My mom got a free iPod Touch with her computer when she bought it about seven months back. She loves her MacBook, she's getting better with putting picture albums and email together. She's one of a growing number in her generation that's only getting more computer savvy as they age, and I'm quite proud of her. But the iPod Touch was just a bit much; if you've just grown used to CDs as your means of music, something with as much functionality as the Touch can be more frustrating than satisfying.
(Brief sidebar: My mom, back when we had a cassette player in the car, bought the Bible as read by James Earl Jones. We listened to the book of Jeremiah four times, because the tape player flipped the tape automatically and mom kept flipping it manually. I love you, mom.)
So, long story short, we're switching iPods. She's getting my old 40 gig with some of her favorite albums on it. I'm just getting used to the Touch. Love it. Now, I can get email, Safari, maps, my calendar, YouTube, and I plan on downloading Twitterific for it so I can tweet on the go.
New House spending bill includes $500k for DM postcards. What happened to high tech communications & being green? - The CU Warrior, via Twitter
What's the opposite of "progress" again?
Congress is spending money on plenty of things aimed at keeping America afloat, like Frisbee parks (read here). Part of that afloat-y type spending is a direct mail marketing postcard piece to let people know about townhall meetings where they can ask questions of their government (click here for more info).
In researching this story, I came across an old phrase "the dialogue of the deaf". I believe it existed before the creation of a standard sign language, because it refers to the moment when two people are talking to each other and neither is listening to the other. Let's get away from that and start making a real, responsive, constructive dialogue between the people who make the laws and the people who have to live by them.
We are gathered here to day to mourn the death of JuicyCampus.com...wait, did I say mourn? I meant celebrate.
Now, being in the long-time internet guy that I am, I usually don't enjoy the demise of a website. I know there are plenty of people out there just trying to make an honest go of the web. But the folks behind Juicy Campus don't inspire sympathy in me. For those of you who don't know (or don't have college-aged kids), Juicy Campus was set up to let college students spread rumors about the school, campus organizations, or each other. The rumors could be benign things like "the price of parking is increasing soon" or malicious notes about people's relationships, appearances, or any other area of someone's life.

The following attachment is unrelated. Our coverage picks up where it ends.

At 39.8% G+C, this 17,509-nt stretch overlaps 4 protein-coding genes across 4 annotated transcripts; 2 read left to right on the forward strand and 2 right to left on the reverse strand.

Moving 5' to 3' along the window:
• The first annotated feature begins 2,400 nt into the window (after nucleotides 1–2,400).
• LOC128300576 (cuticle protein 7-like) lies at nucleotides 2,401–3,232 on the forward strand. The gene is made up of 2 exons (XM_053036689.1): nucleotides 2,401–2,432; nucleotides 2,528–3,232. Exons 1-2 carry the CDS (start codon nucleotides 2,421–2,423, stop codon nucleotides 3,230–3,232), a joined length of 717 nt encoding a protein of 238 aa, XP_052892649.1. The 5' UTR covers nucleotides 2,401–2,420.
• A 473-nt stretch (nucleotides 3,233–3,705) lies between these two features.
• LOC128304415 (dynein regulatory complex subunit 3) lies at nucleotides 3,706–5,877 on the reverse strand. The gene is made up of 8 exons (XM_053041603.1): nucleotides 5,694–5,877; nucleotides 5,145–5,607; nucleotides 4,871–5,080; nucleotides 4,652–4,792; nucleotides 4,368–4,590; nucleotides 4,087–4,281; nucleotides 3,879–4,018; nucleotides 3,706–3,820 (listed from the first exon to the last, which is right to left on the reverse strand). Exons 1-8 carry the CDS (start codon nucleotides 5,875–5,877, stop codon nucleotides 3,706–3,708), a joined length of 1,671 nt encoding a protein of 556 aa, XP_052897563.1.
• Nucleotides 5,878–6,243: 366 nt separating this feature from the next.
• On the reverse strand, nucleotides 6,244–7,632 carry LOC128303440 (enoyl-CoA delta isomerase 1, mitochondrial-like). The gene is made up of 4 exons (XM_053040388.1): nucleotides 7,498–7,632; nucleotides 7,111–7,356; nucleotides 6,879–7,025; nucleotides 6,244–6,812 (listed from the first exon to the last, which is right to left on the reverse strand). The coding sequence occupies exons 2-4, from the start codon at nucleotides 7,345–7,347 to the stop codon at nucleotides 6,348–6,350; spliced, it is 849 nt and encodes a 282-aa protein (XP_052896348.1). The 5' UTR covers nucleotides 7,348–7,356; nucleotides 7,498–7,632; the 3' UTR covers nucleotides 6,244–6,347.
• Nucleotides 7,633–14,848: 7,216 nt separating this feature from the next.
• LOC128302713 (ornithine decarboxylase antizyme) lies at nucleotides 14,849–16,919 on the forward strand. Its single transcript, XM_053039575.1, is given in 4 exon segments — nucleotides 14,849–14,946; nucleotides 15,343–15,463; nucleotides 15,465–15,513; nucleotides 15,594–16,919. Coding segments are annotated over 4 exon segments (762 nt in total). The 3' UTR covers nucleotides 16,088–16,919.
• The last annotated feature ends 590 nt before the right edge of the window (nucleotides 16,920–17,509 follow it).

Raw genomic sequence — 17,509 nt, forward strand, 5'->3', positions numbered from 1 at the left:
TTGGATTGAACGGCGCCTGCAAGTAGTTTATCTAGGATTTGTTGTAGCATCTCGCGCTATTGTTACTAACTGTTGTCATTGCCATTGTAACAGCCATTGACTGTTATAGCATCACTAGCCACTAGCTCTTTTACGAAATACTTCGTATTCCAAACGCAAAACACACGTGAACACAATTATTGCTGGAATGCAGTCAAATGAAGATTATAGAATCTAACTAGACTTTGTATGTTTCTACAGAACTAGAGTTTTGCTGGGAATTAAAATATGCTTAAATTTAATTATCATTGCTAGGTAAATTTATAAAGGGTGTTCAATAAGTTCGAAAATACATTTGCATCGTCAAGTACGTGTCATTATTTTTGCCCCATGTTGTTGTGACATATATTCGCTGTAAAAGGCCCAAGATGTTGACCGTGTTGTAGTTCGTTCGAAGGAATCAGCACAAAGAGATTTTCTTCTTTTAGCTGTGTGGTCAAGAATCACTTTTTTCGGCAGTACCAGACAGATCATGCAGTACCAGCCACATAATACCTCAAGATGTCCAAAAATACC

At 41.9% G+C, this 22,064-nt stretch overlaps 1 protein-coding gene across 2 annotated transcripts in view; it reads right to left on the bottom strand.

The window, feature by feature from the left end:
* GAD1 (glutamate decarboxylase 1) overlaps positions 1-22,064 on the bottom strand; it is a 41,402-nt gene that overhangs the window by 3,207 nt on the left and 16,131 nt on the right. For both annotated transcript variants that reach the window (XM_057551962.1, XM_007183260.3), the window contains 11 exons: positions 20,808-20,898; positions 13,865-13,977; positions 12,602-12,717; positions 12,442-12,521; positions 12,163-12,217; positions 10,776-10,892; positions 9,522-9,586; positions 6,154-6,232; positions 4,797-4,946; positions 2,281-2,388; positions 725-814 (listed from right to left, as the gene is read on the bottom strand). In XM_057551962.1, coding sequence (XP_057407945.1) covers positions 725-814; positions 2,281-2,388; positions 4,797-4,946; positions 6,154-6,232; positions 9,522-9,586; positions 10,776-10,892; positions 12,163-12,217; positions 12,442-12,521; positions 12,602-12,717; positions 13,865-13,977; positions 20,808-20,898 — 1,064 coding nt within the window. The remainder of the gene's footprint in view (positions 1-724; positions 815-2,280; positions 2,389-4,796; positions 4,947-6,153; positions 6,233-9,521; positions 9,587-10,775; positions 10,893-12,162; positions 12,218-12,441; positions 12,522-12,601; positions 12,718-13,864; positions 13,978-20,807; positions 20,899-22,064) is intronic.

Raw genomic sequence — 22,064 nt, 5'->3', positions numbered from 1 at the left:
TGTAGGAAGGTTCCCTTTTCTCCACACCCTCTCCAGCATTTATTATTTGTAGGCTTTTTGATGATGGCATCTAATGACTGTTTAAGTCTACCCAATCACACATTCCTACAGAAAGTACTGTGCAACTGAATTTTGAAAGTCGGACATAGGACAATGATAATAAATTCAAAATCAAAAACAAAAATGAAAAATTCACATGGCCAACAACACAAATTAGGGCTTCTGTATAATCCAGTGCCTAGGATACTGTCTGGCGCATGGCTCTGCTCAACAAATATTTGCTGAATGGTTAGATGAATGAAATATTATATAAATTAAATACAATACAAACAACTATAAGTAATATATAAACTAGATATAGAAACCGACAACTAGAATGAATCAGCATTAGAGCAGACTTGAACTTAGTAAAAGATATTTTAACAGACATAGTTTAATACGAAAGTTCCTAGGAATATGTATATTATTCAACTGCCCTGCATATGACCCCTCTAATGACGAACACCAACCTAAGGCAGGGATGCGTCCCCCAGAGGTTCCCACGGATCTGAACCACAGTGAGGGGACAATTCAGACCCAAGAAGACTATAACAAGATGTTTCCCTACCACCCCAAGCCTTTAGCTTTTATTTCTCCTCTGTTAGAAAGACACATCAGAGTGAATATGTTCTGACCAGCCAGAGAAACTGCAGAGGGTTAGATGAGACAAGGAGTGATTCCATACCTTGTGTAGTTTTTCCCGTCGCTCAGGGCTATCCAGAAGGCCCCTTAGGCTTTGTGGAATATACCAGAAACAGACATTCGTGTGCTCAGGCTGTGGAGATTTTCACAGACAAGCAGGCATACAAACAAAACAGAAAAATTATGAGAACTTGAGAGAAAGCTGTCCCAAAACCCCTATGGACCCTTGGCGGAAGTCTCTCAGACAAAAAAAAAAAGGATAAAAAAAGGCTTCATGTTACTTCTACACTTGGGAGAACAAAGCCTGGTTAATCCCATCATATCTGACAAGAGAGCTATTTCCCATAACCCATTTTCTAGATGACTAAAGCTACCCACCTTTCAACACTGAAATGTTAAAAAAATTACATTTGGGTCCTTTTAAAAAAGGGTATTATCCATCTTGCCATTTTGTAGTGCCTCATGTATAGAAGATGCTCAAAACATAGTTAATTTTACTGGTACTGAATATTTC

It took me two seconds to decide that this site and its mission was despicable. And it took me less time than that to be happy when I heard it was gone (click here for details on its closing).
I don't know "social networking" as well as some of my credit union contemporaries, but I do know this: a social network can't survive when it's built on hate-mongering. Juicy Campus lost out because it couldn't drum up online advertising here in the downswing. It has since been usurped by collegeACB, which stands for "Anonymous Confession Board", which doesn't encourage gossip so much as anonymous comments from anyone at any time.
Yeah, there's a BIG difference between that and Juicy Campus (sarcasm alert!).
But let's take a moment to talk about the people who are doing a GREAT job of social networking in the credit union world. And HOW are they doing a great job? They're not spitting on people and being catty.
I've written articles about password troubles before, but when it comes to any security smarter than that, I defer to those of greater experience.
Ron, for instance, looks at the break-in from the POV of a former credit union CFO. He wrote a good article yesterday for CU Soapbox (click here). An excerpt:
...I've had small breaks (80 member accounts affected) and fairly big breaks (400 member accounts affected). There's the estimated ~$15 you spend reissuing cards and closing accounts. And then there's the ~$10 you spend on credit monitoring on the accounts. That's ~$25 per account, so at worst it's about $10,000 that I've had to account for after a breach. And that's why, recently, there's a thought that's been troubling me.